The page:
Friday, December 14, 2012

Chicken Foot Soup

When I returned home to Vancouver from Ecuador, fall was in full swing.  As those who live on the Northern Wet Coast know, this means rain and chilliness.  I don't mind either because they inspire cooking and nesting - two of my favorite activities.

I was contemplating the cooking portion of this equation one night and decided to take some inspiration from Ecuador, and make a chicken foot soup.  As I mentioned in a previous post, Juan, the owner of the farm, loves chicken feet.  I've never actually eaten a chickens foot and decided that if he loved them that much, I should really see what they're all about.

Chicken feet are my new favorite thing (I know, besides all of my other favorite things).  But seriously, they are a forgotten little piece of offal and I will forget you no more little feet.  The feet themselves are full of soft tendon and delicate chicken skin.  The experience of eating them is fun, with lots of sucking on bones and pulling joints apart.  And the texture, the texture.  The broth of your soup will be silky and luscious if you add just one chicken foot, let alone thirteen like mine had.

And my thrifty Scottish side:  This recipe made her happy.  Only $1.36 for the 13 aforementioned chicken feet.  Damn that is a deal.

I also decided to try another veggie that I discovered in Ecuador - a yuca root.  I'd seen these brown roots in the grocery store up here but never tried one.  Why?  I'm not sure as I am usually very adventurous.  It might be its color and potato-like character, not a big fan of starchy veggies.  But yuca, especially in soup, is also quite delicious and has a wonderful texture.  So here is my Chicken Foot Soup recipe, a great way to warm up on a cold fall night.

  • Package of chicken feet (about a dozen feet)
  • 1 large yuca root, cubed
  • 2 medium sized carrots, cut into soup-sized chunks
  • 2 celery stalks, cut into soup-sized chunks
  • 1/2 cube of chicken boullion
  • 3 bay leaves
  • 1 medium onion, cubed
  • Water as needed
  • Salt and hot sauce to taste
  • Oil for sauteeing


1) Turn your oven on to 375 degrees and pop your chicken feet into a roasting pan.  Roast until golden, approximately 45 minutes.  The roasting is to help develop the flavour of the soup once the feet are added.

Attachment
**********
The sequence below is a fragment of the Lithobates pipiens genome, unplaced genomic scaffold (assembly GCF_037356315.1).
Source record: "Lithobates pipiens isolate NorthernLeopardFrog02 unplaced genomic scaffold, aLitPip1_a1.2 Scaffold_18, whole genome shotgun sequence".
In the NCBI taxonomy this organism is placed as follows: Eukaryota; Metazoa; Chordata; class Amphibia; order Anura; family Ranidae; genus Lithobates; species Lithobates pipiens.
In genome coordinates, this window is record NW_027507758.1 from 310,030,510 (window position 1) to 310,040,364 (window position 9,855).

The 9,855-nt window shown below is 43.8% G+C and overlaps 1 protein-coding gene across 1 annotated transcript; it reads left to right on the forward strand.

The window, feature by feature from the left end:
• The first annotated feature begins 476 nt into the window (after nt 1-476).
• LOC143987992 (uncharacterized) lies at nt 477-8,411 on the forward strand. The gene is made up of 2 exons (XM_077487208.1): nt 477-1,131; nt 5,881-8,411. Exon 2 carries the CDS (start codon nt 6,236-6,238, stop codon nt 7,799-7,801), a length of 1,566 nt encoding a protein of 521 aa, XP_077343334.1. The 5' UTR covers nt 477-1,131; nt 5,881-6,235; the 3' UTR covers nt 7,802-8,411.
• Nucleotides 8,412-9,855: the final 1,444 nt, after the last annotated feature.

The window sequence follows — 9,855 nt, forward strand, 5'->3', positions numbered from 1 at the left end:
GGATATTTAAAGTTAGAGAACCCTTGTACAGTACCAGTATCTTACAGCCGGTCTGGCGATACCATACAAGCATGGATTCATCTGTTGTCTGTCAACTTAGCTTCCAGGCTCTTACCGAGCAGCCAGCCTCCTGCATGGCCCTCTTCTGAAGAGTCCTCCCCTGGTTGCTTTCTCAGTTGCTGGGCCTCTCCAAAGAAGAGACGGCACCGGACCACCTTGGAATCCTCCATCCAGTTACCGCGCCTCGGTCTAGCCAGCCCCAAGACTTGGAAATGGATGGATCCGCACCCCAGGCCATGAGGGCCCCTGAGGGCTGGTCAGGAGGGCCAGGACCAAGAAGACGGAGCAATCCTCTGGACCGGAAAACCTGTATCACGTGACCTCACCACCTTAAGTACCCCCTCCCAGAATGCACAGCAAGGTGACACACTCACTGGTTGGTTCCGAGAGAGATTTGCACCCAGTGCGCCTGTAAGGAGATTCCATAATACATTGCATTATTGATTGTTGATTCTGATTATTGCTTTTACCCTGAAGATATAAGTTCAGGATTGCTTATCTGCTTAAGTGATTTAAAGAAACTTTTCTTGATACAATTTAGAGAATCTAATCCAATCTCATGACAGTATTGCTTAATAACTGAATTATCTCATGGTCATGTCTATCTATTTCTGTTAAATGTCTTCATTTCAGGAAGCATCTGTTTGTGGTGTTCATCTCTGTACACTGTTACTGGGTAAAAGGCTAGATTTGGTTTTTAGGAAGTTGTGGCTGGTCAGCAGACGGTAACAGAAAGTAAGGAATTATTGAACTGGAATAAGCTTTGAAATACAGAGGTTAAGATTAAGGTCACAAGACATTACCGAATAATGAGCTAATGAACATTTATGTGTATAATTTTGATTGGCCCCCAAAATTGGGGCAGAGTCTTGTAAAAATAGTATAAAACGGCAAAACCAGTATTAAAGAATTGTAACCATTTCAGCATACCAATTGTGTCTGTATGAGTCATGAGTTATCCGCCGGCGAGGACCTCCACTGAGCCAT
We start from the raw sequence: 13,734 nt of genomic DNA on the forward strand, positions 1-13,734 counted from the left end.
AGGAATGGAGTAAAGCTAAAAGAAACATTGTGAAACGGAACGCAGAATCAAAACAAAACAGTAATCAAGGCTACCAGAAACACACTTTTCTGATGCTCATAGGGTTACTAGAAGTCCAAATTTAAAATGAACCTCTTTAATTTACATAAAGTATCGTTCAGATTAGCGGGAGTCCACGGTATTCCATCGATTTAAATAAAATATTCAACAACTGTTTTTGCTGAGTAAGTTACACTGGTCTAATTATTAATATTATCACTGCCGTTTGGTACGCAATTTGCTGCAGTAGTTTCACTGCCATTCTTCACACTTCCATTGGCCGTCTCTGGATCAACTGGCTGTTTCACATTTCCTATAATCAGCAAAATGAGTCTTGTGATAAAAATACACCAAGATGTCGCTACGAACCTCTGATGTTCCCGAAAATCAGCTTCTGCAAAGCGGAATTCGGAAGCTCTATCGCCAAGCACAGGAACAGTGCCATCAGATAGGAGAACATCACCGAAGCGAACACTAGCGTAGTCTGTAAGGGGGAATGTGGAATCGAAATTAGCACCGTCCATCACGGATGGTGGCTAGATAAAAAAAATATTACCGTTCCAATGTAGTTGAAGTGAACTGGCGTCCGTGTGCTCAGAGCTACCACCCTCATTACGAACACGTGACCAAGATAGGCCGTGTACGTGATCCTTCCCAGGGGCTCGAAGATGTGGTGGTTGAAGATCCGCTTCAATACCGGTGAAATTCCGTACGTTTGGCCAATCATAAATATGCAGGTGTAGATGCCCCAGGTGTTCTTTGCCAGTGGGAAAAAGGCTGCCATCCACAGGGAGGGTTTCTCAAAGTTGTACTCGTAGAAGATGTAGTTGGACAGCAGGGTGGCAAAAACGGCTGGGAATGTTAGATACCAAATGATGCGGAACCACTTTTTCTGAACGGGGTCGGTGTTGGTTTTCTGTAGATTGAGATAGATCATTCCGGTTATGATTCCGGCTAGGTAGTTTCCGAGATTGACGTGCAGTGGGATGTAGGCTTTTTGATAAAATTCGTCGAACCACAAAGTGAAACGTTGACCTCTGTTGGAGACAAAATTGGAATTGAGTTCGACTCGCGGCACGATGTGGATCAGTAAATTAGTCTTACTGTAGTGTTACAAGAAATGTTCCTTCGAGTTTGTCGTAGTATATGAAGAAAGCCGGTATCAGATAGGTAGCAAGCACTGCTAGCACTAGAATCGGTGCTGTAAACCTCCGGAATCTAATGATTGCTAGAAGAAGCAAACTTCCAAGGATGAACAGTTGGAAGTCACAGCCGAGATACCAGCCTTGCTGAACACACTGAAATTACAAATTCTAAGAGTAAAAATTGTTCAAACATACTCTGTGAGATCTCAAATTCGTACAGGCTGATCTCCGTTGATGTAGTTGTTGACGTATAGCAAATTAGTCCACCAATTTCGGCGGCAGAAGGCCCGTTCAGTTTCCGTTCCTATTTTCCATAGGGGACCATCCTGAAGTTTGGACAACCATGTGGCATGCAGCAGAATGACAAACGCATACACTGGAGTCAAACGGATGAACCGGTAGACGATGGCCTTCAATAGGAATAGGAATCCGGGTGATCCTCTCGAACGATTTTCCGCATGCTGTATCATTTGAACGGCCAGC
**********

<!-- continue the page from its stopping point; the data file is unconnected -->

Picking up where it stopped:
2) As your feet are roasting, heat up a tablespoon of cooking oil in a heavy bottomed pot (your soup pot), cube the onion and saute until translucent.  Add the bay leaves, the boullion cube, the roasted feet and enough water to cover.  Let simmer for twenty minutes.

3) While the broth simmers, cut the hard outer layer off the yuca and cut into similar-sized pieces.  There is a woody string that runs down the centre of the yuca.  If you can take that out then do so, but actually it has a nice effect of slowing down the eating process as you enjoy your soup.

Side note: In the West (and I am guilty) we often equate efficiency with goodness.  Remove the bones, take out the bay leaves, anything inedible should not be on the plate.  While this definitely makes eating easier, I think it can, at times, reduce the pleasure of slowly and mindfully picking through a meal.  Eating chicken foot soup is an exercise in patience (and greasy fingers) and I found that having to slow down and pull the woody yuca core out of my mouth really added to the mindfulness of the meal.  Just a thought.

4) Approximately half an hour away from dinner time, add the yuca chunks.  They turn translucent when cooked so are kind of like a built-in veggie timer.  After the yuca have cooked for approximately 15 minutes, add the carrots and then after 5 minutes add the celery.  Turn the temperature to low-medium, put a lid on and let the whole mess bubble away until it is time for dinner or the yuca are translucent.

5) Before serving, adjust for seasoning.  I like to add a couple squirts of hot sauce for good measure.

The verdict:

Deliciously unctuous from the cartilageouness of the chicken feet.  Other than that?  As delicious as only a bowl of homemade chicken soup can be!


Shonagh explores the guts of food in An Offal Experiment.

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